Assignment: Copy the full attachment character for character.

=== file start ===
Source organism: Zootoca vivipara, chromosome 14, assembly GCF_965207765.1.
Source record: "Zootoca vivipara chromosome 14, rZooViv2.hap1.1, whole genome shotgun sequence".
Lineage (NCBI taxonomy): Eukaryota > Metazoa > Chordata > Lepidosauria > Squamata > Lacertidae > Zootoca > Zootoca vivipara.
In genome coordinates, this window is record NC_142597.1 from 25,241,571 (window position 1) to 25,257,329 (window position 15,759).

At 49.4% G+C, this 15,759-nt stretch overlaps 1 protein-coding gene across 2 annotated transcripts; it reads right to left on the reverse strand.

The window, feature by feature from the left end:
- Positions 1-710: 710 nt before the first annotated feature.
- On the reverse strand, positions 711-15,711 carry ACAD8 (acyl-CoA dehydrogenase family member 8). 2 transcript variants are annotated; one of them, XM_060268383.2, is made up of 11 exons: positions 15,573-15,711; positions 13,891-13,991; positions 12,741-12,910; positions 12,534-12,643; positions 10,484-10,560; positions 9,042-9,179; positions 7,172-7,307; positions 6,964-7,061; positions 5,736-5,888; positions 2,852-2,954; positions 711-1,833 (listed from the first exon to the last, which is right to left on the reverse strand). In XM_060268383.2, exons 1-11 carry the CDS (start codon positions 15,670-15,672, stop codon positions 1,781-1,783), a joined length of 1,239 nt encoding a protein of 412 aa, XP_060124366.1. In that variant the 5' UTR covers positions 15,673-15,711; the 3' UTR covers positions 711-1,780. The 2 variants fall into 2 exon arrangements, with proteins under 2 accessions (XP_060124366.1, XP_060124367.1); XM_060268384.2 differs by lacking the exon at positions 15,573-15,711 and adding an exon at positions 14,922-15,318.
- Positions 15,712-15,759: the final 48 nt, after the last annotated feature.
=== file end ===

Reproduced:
Source organism: Zootoca vivipara, chromosome 14, assembly GCF_965207765.1.
Source record: "Zootoca vivipara chromosome 14, rZooViv2.hap1.1, whole genome shotgun sequence".
Lineage (NCBI taxonomy): Eukaryota > Metazoa > Chordata > Lepidosauria > Squamata > Lacertidae > Zootoca > Zootoca vivipara.
In genome coordinates, this window is record NC_142597.1 from 25,241,571 (window position 1) to 25,257,329 (window position 15,759).

At 49.4% G+C, this 15,759-nt stretch overlaps 1 protein-coding gene across 2 annotated transcripts; it reads right to left on the reverse strand.

The window, feature by feature from the left end:
- Positions 1-710: 710 nt before the first annotated feature.
- On the reverse strand, positions 711-15,711 carry ACAD8 (acyl-CoA dehydrogenase family member 8). 2 transcript variants are annotated; one of them, XM_060268383.2, is made up of 11 exons: positions 15,573-15,711; positions 13,891-13,991; positions 12,741-12,910; positions 12,534-12,643; positions 10,484-10,560; positions 9,042-9,179; positions 7,172-7,307; positions 6,964-7,061; positions 5,736-5,888; positions 2,852-2,954; positions 711-1,833 (listed from the first exon to the last, which is right to left on the reverse strand). In XM_060268383.2, exons 1-11 carry the CDS (start codon positions 15,670-15,672, stop codon positions 1,781-1,783), a joined length of 1,239 nt encoding a protein of 412 aa, XP_060124366.1. In that variant the 5' UTR covers positions 15,673-15,711; the 3' UTR covers positions 711-1,780. The 2 variants fall into 2 exon arrangements, with proteins under 2 accessions (XP_060124366.1, XP_060124367.1); XM_060268384.2 differs by lacking the exon at positions 15,573-15,711 and adding an exon at positions 14,922-15,318.
- Positions 15,712-15,759: the final 48 nt, after the last annotated feature.